A Way to Speed ACO Adoption? Cut Payments to Hospitals That Don't Participate

One way the government can accelerate providers' transition to accountable care organizations is by cutting payments to hospitals that do not have ACO arrangements, according to a Wall Street Journal  blog post and op-ed written by Elliott Fisher, MD, a professor at Geisel School of Medicine at Dartmouth in Hanover, N.H.

Dr. Fisher said the fee-for-service model reinforces fragmentation in healthcare and provides a "powerful incentive" for physicians to perform unnecessary procedures or services. As a result, the care patients receive is impersonal, uncoordinated, unreliable and unsafe, he wrote.

There is also the financial component, as "rising costs are the single-most important cause of projected federal deficits and a major threat to state and local budgets, company bottom lines and personal incomes," Dr. Fisher wrote.

He proposed one strategy to accelerate providers' transition to value-based care, namely ACOs, to improve the patient experience and reduce wasteful healthcare spending.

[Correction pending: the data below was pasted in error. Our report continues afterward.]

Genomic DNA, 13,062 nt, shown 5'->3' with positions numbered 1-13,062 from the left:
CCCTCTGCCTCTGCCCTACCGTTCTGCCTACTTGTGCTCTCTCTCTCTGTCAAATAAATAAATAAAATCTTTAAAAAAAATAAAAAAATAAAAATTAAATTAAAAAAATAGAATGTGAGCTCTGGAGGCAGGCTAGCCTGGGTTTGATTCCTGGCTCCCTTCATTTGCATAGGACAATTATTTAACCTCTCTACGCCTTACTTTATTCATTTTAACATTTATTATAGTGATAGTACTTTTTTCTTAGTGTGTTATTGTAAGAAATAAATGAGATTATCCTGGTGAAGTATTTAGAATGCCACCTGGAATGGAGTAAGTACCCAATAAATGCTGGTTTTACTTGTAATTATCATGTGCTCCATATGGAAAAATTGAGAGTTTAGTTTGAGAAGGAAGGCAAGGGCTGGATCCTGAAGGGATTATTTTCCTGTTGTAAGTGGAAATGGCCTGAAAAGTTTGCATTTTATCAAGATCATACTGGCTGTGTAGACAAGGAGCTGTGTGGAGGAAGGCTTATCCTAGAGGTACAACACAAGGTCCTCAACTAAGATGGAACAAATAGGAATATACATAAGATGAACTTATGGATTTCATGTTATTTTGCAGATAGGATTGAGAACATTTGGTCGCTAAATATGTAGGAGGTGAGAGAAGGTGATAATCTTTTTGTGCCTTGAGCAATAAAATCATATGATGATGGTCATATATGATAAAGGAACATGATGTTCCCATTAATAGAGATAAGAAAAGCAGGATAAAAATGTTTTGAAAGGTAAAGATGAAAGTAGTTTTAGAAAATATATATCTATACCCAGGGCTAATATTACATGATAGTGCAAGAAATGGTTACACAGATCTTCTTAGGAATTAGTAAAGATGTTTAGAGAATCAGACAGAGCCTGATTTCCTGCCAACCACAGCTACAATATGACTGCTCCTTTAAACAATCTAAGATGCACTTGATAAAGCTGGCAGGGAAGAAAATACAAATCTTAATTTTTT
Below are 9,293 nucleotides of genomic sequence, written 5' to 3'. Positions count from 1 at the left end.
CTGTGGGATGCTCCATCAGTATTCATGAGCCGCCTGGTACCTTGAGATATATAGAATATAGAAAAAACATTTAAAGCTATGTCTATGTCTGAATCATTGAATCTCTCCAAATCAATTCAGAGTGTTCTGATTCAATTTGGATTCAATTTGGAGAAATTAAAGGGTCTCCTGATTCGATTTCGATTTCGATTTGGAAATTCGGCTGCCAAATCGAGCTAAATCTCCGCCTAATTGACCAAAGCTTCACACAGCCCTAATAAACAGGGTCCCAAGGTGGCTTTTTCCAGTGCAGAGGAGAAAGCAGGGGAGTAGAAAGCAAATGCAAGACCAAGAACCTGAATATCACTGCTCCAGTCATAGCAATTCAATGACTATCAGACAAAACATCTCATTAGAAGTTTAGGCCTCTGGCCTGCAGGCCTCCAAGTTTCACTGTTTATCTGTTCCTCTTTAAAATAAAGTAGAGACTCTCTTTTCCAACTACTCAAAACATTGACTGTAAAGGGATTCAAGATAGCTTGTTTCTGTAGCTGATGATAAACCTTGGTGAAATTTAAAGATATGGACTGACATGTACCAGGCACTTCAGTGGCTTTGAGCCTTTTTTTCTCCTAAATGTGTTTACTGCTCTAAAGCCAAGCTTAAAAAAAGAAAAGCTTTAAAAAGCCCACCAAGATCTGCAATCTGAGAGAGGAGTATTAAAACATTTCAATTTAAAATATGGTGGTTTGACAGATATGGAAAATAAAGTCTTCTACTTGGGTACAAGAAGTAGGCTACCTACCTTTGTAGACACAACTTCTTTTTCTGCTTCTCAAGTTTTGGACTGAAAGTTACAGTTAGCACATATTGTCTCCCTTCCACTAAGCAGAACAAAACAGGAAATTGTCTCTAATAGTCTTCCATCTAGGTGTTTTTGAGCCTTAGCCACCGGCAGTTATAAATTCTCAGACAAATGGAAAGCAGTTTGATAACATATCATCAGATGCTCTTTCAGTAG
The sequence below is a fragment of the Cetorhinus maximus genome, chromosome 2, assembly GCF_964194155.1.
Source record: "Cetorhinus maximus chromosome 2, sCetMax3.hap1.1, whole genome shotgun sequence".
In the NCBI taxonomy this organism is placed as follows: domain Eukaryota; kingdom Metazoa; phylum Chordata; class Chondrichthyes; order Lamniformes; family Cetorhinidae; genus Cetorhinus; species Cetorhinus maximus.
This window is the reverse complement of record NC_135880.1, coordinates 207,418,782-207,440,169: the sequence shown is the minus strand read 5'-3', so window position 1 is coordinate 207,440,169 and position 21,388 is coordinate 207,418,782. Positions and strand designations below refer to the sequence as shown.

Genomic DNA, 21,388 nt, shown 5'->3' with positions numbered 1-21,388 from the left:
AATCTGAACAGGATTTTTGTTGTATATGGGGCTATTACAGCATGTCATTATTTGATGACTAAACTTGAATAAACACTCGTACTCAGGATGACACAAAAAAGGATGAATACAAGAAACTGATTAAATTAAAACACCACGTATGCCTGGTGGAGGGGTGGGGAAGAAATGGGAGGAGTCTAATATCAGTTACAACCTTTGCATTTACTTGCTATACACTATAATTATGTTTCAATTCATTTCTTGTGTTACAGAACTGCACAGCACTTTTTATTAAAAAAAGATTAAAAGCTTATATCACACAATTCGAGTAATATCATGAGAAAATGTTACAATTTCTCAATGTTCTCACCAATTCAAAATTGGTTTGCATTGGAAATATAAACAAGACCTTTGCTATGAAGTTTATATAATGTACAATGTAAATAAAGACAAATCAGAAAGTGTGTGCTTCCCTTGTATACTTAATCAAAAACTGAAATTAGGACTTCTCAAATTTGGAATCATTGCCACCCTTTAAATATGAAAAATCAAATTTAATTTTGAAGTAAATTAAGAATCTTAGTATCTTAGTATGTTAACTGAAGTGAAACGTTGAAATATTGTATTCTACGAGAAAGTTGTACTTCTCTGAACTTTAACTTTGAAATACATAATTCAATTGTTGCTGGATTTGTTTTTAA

"To slow the growth of spending, Congress should accelerate the transition to ACOs by setting a date in the near term when cuts to payment rates for physicians, hospitals and other providers who are not under ACO arrangements will be introduced," wrote Dr. Fisher. "Congress should also create financial incentives for commercial health plans to offer an ACO option to their members."

More Articles on Hospitals and ACOs:

9 Fewer Pioneer ACOs: Healthcare Experts on What This Means for Accountable Care
How Did Individual Pioneer ACOs Fare in Their First Year?
67% of Physicians Report No Personal Financial Benefit From ACOs

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